Constellation Canes Venatici (Hunting Dogs)

Canes Venatici
Canes Venatici: IAU Constellation Map [150]


Canes Venatici is located south of the Big Dipper drawbar. It contains a number of faint stars, of which only the two brightest are clearly visible to the naked eye. The constellation contains numerous galaxies, which belong to a gigantic cluster that extends from Ursa Maior via Coma Berenices down to the Virgo. The area of this constellation is 465 square degrees and the center culminates at midnight on around April 7th. [9, 15]

Stars with Proper Names [154]
α2 CVn Cor Caroli
β CVn Chara
Data for constellation Canes Venatici [150]
IAU NameCanes Venatici
IAU GenitiveCanum Venaticorum
IAU Abbr.CVn
English NameHunting Dogs
Opposition8 April
Season (47° N)January … July
Right Ascension12h 06m 22s … 14h 07m 33s
Declination+27° 50' 38" … +52° 21' 35"
Area465 deg2
Neighbours (N↻)UMa, Com, Boo

Deep-Sky Object Descriptions


Constellation Canes Venatici
Constellation Canes Venatici: Illustration from «Prodromus Astronomiae» by Johannes Hevelius, 1690. Mirrored view from «outside of the celestial sphere» [19]

Mythology and History

The constellation was introduced in 1690 by the Gdańsk astronomer Johannes Hevelius in his work Prodromus astronomiae. For centuries it was considered part of Ursa Maior. It depicts the two dogs, Asterion and Chara, the bear guardian, who drive the bear around the celestial pole. [7, 51]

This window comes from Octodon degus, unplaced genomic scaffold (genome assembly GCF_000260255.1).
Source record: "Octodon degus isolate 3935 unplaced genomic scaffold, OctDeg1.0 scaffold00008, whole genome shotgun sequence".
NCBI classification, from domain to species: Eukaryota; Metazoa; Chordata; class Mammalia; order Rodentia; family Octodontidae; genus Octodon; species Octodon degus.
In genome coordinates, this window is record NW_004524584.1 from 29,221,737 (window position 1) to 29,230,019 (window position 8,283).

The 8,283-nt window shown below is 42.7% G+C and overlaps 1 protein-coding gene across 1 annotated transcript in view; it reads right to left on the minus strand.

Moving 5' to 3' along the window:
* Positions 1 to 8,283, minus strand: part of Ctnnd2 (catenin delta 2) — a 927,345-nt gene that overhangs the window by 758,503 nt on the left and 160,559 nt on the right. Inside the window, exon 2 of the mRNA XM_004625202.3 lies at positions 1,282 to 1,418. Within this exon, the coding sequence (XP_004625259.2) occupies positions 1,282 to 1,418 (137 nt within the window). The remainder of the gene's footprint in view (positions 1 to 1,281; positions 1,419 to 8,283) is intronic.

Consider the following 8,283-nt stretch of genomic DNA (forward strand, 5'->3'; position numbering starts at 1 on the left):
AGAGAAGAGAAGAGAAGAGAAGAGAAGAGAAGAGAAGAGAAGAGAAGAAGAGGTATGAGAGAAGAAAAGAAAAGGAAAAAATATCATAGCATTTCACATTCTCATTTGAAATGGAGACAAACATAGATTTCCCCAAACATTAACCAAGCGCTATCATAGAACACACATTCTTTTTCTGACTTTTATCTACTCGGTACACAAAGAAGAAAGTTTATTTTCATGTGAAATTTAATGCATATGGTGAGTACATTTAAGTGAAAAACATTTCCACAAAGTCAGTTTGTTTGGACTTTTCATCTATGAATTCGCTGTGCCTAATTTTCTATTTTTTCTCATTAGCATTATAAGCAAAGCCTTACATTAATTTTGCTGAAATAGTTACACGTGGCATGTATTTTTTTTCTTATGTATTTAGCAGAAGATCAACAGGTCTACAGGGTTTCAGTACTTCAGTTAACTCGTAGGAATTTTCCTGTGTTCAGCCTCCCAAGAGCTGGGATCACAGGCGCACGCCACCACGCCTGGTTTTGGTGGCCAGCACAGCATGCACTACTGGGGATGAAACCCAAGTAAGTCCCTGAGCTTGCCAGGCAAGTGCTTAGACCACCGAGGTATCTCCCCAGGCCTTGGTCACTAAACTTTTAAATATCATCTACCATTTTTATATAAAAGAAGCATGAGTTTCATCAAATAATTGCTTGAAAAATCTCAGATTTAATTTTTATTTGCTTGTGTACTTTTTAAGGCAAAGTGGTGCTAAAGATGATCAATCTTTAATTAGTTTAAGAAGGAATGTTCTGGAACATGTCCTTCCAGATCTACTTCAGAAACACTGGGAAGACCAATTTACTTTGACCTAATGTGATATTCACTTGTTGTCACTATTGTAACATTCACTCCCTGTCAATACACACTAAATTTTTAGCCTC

The brighter of the two striking stars is called Cor Caroli (Heart of Karl). According to folklore, the star was named by Edmund Halley in honor of King Charles II of England. It is said that the star shone particularly splendidly on the evening of the king's return to London in May 1660. Others claim that the original name was Cor Caroli Regis Martyris, in honor of Charles I, who was executed many years earlier. [88]


  • [7] «Der grosse Kosmos-Himmelsführer» von Ian Ridpath und Wil Tirion; Kosmos Verlag; ISBN 3-440-05787-9
  • [9] «Drehbare Sternkarte SIRIUS» von H. Suter-Haug; Hallwag-Verlag, Bern
  • [15] «Hartung's Astronomical Objects for Southern Telescopes» by David Malin and David J. Frew; Melbourne University Press 1995; ISBN 0-522-84553-3
  • [19] «Prodromus Astronomiae» Johannes Hevelius, 1690; DOI:10.3931/e-rara-456
  • [51] Eye On The Sky: Canes Venatici by Deborah Byrd; Astronomy 4/92, p.52
  • [88] The Starry Sky: Canes Venatici by Deborah Byrd; Astronomy 3/96, p.62
  • [150] IAU: The Constellations, 11. Oktober 2020;
  • [154] Yale Bright Star Catalog, 15. Oktober 2020;